After the people who'd rather take the ferry home get off the plane, another hour passes and the jet finally takes off, skipping Petersburg (making the few Petersburgs passengers very unhappy they didn't take the ferry) because it is just too damn foggy, worse than Juneau.

The plane lands in Wrangell -- which miraculously has great weather. At this point they realize Ketchikan has poor weather. It was good all day there up until this point. While they're wondering what to do, the fog in Petersburg lifts, which hasn't gotten it's mail in three days so the jet turns around north again. Once home the Petersburg residents are so pleased they begin to cheer, they've been trying to get home for 3 days too.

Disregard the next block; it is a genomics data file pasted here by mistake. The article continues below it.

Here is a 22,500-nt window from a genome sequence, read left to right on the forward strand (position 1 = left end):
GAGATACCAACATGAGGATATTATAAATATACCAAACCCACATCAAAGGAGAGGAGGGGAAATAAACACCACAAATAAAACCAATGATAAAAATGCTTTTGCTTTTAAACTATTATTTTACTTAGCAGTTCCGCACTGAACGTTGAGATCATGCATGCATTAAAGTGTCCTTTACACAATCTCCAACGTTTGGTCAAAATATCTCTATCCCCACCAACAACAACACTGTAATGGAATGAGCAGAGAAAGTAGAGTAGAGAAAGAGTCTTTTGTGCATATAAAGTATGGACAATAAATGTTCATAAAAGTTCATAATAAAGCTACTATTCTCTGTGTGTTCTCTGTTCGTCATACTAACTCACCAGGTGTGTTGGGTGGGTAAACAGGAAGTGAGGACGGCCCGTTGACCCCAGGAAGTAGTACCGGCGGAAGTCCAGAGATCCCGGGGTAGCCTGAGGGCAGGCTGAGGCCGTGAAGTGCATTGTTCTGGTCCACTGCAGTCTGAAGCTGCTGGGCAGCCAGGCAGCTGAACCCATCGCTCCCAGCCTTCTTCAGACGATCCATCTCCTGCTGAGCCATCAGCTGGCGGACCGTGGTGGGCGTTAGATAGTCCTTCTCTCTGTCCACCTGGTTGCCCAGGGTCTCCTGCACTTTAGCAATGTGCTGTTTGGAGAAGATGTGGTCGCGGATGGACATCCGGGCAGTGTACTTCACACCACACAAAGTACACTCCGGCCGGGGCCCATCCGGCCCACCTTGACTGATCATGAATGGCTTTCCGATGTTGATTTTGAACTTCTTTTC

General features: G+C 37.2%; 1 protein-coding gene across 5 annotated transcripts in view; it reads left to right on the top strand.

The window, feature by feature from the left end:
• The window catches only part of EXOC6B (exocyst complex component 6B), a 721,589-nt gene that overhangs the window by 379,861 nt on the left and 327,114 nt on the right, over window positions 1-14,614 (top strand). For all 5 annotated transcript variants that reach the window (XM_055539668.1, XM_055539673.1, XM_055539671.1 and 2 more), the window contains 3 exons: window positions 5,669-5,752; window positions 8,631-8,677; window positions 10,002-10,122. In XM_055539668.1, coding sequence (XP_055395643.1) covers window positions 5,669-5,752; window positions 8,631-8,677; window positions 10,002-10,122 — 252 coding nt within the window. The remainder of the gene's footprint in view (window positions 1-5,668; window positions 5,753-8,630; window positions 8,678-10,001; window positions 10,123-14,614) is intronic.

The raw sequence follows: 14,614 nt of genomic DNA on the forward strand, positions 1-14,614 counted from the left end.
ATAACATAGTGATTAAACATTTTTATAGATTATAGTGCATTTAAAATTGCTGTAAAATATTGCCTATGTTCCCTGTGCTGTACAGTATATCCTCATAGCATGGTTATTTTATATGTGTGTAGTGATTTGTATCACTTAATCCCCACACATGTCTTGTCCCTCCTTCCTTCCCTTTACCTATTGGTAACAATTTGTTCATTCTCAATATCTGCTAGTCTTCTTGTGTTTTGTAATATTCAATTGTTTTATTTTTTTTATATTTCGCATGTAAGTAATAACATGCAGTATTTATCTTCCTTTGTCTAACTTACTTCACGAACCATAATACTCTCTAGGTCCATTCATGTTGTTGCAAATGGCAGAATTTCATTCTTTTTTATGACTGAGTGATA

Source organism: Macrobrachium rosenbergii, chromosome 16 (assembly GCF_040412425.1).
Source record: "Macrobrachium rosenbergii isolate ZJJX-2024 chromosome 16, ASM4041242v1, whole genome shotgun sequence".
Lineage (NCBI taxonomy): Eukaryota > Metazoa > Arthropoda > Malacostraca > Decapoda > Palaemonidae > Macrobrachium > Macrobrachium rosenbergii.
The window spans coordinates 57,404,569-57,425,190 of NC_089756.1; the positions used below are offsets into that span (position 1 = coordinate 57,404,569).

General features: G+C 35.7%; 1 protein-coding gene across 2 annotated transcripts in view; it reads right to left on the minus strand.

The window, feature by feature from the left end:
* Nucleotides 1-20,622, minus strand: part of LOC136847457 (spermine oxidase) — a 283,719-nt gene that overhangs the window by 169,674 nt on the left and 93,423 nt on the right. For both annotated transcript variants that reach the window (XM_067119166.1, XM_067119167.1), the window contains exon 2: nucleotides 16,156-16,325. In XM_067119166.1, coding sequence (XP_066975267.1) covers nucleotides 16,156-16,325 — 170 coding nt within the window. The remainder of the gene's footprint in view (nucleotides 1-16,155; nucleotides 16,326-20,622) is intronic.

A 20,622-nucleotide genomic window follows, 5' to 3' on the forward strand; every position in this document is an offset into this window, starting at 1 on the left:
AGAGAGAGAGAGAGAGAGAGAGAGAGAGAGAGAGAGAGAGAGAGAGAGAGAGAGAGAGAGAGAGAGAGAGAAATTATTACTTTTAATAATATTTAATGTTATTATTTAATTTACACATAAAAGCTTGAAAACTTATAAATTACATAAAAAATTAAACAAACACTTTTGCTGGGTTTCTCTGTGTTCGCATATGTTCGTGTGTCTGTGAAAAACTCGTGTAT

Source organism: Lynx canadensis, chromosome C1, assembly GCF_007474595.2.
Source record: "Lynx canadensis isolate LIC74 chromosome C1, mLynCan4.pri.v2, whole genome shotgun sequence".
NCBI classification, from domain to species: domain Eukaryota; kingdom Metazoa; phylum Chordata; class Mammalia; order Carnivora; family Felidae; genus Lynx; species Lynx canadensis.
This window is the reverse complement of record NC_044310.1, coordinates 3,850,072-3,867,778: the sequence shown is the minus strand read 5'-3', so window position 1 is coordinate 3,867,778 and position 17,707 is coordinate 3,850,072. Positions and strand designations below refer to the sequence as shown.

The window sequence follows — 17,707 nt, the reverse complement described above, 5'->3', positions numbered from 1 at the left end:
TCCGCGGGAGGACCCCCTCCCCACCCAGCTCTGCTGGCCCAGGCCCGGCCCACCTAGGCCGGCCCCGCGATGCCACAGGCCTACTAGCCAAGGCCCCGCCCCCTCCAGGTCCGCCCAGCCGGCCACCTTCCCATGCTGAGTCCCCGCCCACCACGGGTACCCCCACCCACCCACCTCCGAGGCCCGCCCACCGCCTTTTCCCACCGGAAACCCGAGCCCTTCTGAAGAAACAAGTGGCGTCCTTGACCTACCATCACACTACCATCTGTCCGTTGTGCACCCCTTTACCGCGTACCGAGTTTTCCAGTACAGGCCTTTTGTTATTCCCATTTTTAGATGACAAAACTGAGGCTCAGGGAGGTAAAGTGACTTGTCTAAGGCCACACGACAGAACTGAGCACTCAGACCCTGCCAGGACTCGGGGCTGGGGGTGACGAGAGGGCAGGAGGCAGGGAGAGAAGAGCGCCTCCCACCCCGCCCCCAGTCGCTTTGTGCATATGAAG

By the time you fly over Ketchikan, 14 hours into the trip, you're only on the way to Seattle because the pilot admits they don't have enough fuel onboard to circle for more than 10 minutes safely. In the back of your mind your thinking... please God, don't let Seattle's automated system be offline because if it's foggy down there too and we're running in on fumes...

You drag into SEA-TAC and they offer to put you up in a hotel in Seattle, or fly you back to Anchorage. Either way you know your chances aren't good for getting home anytime soon, so... you chose Anchorage because you get massive air miles wracked up on your account.

24 hours later you get home, passing the ferry you chose not to take as you take the ferry over to Revilla Island from Gravina Island. KIA is on another island and there is ferry service between the two.

I've never seen a book deal with these kinds of realities. But then... it wouldn't make for very climactic suspense would it? It was a necessary evil for living in SE Alaska though.

[Man, this is a long, long post. If you've read this far you're a real trooper.]